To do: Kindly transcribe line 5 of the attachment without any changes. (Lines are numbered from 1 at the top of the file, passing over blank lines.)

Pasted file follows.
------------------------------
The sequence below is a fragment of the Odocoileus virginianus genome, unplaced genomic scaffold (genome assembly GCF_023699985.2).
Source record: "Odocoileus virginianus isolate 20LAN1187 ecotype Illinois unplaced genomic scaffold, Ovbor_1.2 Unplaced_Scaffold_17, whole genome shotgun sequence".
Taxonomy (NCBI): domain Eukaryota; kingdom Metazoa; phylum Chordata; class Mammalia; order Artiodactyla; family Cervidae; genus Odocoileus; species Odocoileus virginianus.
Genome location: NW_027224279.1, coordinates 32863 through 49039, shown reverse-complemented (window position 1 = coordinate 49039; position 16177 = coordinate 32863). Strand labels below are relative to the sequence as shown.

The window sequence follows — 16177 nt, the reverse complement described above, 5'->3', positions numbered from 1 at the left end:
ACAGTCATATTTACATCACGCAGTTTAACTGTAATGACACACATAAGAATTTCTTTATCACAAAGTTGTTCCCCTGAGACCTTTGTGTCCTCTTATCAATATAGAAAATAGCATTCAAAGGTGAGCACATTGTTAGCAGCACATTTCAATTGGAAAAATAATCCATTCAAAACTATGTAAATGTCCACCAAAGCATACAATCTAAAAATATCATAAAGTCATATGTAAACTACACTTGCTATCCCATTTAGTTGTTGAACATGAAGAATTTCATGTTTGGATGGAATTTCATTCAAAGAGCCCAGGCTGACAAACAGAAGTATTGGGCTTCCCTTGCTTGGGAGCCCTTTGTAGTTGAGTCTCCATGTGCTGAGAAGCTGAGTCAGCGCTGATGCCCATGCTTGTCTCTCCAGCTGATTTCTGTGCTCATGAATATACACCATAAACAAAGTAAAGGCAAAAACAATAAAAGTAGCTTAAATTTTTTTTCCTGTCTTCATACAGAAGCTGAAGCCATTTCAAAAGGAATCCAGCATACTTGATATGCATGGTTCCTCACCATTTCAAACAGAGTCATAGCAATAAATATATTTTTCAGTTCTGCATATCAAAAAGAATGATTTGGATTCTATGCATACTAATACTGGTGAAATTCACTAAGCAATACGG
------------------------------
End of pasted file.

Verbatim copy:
The window sequence follows — 16177 nt, the reverse complement described above, 5'->3', positions numbered from 1 at the left end: